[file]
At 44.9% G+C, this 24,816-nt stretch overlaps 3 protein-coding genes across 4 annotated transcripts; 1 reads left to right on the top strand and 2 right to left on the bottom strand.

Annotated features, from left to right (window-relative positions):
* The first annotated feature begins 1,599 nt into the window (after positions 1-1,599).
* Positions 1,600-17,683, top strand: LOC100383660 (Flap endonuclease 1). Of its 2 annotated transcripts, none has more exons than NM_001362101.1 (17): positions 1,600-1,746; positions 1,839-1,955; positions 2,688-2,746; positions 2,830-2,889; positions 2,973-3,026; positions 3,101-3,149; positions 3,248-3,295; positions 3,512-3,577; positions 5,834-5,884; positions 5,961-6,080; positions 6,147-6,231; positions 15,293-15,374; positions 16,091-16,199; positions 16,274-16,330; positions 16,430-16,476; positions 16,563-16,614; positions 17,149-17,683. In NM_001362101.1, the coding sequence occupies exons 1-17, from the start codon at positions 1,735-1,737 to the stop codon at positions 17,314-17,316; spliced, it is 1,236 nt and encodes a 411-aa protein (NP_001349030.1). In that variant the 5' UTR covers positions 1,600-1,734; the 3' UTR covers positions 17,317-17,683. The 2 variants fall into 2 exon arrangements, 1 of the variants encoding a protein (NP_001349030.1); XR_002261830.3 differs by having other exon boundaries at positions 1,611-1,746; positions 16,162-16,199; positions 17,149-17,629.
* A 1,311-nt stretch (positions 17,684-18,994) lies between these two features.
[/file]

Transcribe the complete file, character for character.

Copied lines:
At 44.9% G+C, this 24,816-nt stretch overlaps 3 protein-coding genes across 4 annotated transcripts; 1 reads left to right on the top strand and 2 right to left on the bottom strand.

Annotated features, from left to right (window-relative positions):
* The first annotated feature begins 1,599 nt into the window (after positions 1-1,599).
* Positions 1,600-17,683, top strand: LOC100383660 (Flap endonuclease 1). Of its 2 annotated transcripts, none has more exons than NM_001362101.1 (17): positions 1,600-1,746; positions 1,839-1,955; positions 2,688-2,746; positions 2,830-2,889; positions 2,973-3,026; positions 3,101-3,149; positions 3,248-3,295; positions 3,512-3,577; positions 5,834-5,884; positions 5,961-6,080; positions 6,147-6,231; positions 15,293-15,374; positions 16,091-16,199; positions 16,274-16,330; positions 16,430-16,476; positions 16,563-16,614; positions 17,149-17,683. In NM_001362101.1, the coding sequence occupies exons 1-17, from the start codon at positions 1,735-1,737 to the stop codon at positions 17,314-17,316; spliced, it is 1,236 nt and encodes a 411-aa protein (NP_001349030.1). In that variant the 5' UTR covers positions 1,600-1,734; the 3' UTR covers positions 17,317-17,683. The 2 variants fall into 2 exon arrangements, 1 of the variants encoding a protein (NP_001349030.1); XR_002261830.3 differs by having other exon boundaries at positions 1,611-1,746; positions 16,162-16,199; positions 17,149-17,629.
* A 1,311-nt stretch (positions 17,684-18,994) lies between these two features.